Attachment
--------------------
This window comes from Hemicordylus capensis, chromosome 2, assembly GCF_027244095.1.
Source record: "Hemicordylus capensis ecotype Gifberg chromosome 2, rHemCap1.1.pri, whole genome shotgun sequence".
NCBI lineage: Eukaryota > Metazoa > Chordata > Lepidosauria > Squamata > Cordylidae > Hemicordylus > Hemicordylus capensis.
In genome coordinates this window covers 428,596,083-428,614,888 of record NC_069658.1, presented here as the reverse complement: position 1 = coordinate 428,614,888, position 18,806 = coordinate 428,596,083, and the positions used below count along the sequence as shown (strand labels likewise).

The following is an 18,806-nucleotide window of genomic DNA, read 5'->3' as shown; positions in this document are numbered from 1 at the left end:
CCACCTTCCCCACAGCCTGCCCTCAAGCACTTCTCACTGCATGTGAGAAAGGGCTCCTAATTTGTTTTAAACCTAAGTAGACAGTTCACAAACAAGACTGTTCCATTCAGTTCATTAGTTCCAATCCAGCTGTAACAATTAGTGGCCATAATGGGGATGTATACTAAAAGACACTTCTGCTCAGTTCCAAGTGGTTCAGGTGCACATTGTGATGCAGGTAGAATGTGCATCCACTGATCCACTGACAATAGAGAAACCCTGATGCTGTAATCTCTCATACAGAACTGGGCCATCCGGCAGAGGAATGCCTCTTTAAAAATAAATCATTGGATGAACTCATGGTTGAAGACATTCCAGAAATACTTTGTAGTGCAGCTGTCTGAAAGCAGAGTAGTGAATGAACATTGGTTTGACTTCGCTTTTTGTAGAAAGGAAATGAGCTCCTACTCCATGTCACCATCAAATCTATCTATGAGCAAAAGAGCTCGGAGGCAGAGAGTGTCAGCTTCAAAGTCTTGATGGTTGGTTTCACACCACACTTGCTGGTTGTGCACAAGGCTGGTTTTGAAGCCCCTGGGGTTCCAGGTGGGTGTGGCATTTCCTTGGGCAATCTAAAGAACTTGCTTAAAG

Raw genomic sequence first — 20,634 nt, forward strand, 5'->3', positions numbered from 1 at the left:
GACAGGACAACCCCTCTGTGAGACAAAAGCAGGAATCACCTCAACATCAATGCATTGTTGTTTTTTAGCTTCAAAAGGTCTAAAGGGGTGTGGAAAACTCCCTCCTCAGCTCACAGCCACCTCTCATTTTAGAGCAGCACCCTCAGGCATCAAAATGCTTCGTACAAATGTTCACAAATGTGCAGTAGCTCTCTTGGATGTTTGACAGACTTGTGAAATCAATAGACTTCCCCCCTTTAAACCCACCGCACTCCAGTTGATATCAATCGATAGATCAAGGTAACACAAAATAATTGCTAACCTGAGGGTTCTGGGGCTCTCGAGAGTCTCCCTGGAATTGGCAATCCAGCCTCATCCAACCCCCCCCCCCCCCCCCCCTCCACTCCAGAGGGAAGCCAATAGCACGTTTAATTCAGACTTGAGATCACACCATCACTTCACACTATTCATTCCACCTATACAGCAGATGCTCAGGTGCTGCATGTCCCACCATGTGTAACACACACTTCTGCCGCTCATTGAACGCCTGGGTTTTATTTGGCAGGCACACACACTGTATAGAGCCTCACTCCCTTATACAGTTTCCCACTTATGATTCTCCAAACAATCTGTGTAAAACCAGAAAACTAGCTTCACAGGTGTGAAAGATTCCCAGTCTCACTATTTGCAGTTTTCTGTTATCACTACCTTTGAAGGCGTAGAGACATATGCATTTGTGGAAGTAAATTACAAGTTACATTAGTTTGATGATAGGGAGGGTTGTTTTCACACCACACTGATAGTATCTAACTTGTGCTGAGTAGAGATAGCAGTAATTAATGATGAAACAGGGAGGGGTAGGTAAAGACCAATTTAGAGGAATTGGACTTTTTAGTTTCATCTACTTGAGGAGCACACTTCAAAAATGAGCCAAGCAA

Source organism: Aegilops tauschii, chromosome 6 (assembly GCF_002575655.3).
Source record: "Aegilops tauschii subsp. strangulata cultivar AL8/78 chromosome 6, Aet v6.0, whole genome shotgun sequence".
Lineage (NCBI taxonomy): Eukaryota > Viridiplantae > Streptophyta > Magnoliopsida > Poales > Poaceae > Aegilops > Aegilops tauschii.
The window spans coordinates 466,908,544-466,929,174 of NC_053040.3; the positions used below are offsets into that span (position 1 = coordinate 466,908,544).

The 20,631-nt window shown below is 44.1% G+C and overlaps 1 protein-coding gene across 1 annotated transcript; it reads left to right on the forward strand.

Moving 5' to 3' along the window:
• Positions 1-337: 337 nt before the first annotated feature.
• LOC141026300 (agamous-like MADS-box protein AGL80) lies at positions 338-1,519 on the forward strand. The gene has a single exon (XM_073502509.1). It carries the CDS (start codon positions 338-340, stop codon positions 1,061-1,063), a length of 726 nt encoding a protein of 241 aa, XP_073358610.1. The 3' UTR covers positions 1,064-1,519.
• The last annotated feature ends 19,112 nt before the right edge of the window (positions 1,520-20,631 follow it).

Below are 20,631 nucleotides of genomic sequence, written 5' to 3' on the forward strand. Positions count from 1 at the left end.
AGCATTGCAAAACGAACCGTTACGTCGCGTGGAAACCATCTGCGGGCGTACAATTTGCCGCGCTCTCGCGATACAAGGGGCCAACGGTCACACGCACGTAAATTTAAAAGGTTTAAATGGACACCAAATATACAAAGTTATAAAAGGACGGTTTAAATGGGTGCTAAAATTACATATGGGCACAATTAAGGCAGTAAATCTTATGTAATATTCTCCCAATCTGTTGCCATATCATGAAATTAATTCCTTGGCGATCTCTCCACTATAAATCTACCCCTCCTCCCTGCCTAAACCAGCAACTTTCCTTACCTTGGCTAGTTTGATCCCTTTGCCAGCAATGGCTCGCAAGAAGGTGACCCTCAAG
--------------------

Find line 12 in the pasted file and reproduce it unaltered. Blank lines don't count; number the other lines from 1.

The window spans coordinates 466,908,544-466,929,174 of NC_053040.3; the positions used below are offsets into that span (position 1 = coordinate 466,908,544).